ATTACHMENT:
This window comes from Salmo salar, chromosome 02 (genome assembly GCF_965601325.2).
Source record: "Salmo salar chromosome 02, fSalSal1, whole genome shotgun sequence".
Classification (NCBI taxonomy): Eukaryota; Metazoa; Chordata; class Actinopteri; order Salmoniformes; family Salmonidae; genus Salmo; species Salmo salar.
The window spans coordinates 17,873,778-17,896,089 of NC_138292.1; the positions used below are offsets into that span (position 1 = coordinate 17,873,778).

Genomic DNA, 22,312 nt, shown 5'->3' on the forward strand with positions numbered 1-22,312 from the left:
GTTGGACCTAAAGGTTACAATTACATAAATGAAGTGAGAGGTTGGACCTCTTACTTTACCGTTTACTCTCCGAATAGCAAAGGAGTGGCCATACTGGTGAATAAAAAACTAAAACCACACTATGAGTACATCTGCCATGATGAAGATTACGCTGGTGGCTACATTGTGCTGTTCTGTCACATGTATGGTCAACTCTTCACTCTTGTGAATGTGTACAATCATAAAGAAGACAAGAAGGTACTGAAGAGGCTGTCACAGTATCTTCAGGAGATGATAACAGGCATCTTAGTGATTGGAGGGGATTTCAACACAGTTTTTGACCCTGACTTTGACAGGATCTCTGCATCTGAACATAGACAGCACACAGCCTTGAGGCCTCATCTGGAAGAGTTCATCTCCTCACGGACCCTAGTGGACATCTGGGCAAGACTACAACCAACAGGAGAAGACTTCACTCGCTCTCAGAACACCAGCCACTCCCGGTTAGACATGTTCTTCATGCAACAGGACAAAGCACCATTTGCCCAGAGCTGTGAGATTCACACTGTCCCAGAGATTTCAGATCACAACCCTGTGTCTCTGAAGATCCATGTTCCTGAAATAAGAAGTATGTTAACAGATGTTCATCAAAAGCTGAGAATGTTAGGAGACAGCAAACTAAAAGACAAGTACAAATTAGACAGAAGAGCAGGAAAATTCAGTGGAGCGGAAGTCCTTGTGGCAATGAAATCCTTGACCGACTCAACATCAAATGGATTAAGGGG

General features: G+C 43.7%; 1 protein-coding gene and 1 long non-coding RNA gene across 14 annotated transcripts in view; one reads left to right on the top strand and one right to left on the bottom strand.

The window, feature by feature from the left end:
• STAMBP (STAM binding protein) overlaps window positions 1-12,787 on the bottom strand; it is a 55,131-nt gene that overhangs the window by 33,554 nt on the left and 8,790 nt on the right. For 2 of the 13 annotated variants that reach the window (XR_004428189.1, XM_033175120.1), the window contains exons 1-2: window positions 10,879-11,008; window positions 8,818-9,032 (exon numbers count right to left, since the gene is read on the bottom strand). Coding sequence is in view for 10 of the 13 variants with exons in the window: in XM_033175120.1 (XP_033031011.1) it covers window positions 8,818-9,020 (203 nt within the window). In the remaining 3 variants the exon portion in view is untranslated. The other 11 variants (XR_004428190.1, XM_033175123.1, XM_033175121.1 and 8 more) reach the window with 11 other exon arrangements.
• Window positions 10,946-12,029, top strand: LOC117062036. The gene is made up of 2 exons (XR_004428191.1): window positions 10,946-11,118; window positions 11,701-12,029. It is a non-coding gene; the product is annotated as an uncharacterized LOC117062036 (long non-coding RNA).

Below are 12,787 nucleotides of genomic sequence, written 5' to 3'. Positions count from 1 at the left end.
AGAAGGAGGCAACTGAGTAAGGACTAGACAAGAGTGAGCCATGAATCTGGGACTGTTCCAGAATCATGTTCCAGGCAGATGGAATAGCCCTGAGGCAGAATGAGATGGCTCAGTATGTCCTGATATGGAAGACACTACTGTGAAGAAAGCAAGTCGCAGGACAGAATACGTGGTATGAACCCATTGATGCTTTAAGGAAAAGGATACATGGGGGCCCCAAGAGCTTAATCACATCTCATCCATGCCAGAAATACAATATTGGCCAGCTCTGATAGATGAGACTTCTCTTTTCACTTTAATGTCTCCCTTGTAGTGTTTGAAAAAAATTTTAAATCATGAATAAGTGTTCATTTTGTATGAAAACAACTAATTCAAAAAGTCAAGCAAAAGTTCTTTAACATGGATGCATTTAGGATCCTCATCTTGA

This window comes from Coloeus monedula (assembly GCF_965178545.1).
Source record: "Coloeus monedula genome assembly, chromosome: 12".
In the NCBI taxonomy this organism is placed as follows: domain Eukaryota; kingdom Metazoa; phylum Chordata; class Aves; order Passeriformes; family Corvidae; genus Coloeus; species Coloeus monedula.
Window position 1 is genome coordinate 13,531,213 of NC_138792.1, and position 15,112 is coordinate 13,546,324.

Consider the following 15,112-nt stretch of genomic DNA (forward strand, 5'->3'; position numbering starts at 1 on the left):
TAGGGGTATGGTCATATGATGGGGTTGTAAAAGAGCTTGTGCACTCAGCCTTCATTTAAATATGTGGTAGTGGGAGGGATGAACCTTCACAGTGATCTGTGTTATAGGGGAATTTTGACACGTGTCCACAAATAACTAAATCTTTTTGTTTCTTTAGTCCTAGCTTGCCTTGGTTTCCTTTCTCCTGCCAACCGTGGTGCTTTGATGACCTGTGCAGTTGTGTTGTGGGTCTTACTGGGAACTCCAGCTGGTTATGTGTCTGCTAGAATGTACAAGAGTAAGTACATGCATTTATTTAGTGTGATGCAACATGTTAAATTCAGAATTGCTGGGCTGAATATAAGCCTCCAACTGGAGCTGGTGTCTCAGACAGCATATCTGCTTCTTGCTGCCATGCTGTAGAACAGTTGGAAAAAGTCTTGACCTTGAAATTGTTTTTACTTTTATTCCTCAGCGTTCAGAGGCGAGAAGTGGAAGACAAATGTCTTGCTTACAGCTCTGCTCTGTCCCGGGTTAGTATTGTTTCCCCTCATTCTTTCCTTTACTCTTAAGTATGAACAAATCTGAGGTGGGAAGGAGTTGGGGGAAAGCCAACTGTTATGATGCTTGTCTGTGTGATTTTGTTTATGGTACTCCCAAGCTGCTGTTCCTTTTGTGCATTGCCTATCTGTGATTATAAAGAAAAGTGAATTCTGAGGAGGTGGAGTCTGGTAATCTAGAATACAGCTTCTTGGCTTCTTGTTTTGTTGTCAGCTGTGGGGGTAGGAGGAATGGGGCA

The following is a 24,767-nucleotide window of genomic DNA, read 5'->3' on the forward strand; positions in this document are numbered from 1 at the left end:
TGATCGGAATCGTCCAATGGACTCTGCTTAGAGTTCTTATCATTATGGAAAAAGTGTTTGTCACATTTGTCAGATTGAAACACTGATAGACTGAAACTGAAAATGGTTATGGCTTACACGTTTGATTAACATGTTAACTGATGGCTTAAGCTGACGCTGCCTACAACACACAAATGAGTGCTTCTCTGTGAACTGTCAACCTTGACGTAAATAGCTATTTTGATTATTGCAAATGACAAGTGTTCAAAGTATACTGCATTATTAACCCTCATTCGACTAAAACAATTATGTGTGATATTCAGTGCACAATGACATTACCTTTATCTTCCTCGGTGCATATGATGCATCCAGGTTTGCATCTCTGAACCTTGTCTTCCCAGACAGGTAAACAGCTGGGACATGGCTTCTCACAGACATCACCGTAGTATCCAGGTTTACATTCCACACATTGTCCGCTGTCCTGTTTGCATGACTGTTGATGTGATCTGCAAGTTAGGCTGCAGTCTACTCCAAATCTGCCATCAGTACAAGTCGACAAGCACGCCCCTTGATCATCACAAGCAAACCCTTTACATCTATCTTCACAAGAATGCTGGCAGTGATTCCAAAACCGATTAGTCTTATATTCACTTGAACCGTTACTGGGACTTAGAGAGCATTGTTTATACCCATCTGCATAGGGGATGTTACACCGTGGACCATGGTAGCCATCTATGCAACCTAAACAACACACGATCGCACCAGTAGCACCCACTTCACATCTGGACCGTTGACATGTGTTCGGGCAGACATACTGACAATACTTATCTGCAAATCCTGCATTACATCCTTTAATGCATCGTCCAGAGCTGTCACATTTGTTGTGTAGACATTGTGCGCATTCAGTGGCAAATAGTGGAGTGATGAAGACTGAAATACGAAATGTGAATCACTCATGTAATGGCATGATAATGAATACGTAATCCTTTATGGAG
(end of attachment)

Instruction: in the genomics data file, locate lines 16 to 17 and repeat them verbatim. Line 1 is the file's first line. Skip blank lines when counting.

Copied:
Window position 1 is genome coordinate 13,531,213 of NC_138792.1, and position 15,112 is coordinate 13,546,324.

Consider the following 15,112-nt stretch of genomic DNA (forward strand, 5'->3'; position numbering starts at 1 on the left):